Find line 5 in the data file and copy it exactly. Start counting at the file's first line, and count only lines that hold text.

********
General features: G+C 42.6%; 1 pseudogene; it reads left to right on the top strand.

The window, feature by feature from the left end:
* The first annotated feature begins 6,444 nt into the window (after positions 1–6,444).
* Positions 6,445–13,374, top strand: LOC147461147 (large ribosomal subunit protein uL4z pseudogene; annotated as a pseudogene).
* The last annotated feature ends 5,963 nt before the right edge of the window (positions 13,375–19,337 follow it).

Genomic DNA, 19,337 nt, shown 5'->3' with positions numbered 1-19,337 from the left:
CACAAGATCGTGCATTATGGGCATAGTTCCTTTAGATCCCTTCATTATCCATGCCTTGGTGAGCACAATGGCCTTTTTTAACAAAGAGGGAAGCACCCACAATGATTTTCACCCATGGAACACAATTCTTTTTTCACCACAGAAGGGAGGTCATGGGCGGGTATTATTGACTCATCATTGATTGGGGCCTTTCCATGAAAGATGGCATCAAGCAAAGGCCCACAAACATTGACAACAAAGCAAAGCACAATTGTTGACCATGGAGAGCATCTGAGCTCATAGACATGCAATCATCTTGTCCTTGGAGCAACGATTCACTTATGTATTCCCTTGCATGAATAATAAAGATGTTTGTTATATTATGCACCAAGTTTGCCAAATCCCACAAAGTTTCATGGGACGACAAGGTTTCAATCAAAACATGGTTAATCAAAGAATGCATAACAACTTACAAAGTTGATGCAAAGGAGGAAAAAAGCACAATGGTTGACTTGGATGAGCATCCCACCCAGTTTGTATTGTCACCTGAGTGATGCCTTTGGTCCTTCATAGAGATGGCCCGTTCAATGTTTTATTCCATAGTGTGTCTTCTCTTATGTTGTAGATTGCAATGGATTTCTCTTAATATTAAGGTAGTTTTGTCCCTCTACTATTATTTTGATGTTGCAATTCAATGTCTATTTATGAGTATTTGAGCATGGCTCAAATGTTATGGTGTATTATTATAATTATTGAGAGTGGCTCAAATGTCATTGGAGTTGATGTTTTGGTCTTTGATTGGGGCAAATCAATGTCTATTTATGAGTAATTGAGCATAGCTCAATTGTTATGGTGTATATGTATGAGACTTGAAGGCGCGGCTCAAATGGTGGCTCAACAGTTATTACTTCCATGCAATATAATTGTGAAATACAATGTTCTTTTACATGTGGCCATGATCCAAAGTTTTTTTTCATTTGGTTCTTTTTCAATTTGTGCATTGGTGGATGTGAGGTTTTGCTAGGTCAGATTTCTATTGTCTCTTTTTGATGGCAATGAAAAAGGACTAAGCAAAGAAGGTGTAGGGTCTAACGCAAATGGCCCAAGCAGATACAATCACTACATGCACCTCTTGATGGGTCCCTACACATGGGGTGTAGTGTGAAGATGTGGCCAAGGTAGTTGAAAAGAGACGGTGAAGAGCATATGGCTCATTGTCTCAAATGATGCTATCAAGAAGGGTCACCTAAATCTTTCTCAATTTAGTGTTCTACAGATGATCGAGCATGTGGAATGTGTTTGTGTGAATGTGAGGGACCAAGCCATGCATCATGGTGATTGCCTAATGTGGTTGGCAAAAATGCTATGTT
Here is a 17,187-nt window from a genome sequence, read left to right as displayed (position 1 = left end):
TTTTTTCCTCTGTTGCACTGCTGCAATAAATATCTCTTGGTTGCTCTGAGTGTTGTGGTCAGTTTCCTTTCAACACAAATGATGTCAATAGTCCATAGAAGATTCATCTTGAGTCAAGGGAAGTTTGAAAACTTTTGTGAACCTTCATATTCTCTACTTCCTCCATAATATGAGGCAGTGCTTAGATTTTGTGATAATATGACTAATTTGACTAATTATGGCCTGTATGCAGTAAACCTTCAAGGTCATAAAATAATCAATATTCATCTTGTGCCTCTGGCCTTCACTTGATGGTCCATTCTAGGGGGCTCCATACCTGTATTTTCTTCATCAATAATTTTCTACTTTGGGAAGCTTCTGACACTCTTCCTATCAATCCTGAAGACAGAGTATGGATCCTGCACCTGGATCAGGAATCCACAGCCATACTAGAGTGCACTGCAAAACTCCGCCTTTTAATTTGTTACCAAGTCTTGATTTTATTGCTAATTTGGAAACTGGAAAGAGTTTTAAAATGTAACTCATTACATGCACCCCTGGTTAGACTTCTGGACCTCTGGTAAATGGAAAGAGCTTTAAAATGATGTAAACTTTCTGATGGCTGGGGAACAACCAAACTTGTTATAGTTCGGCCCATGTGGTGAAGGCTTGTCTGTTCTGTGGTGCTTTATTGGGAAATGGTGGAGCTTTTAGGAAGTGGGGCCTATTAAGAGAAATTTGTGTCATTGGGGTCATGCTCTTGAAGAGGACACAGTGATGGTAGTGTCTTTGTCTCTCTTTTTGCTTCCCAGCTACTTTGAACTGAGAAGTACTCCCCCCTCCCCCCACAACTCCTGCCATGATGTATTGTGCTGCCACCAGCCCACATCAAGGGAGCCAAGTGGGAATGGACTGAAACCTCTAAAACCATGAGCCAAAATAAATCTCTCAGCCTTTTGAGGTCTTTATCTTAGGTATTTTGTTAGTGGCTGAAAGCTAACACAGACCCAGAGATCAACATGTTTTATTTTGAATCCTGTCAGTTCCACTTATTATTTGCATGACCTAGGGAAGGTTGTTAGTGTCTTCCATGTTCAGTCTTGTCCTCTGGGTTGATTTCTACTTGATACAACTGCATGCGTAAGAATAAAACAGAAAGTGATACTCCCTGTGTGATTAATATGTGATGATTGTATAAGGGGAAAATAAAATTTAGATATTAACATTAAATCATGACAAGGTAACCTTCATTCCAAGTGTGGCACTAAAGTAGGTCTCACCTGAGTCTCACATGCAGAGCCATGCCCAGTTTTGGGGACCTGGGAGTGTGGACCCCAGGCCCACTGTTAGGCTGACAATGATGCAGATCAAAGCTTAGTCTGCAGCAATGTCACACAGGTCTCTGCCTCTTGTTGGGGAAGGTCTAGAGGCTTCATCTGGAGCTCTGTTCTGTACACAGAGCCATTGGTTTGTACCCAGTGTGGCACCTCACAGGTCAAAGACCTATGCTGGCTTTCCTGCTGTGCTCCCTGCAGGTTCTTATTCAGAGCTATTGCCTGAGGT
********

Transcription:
* The last annotated feature ends 5,963 nt before the right edge of the window (positions 13,375–19,337 follow it).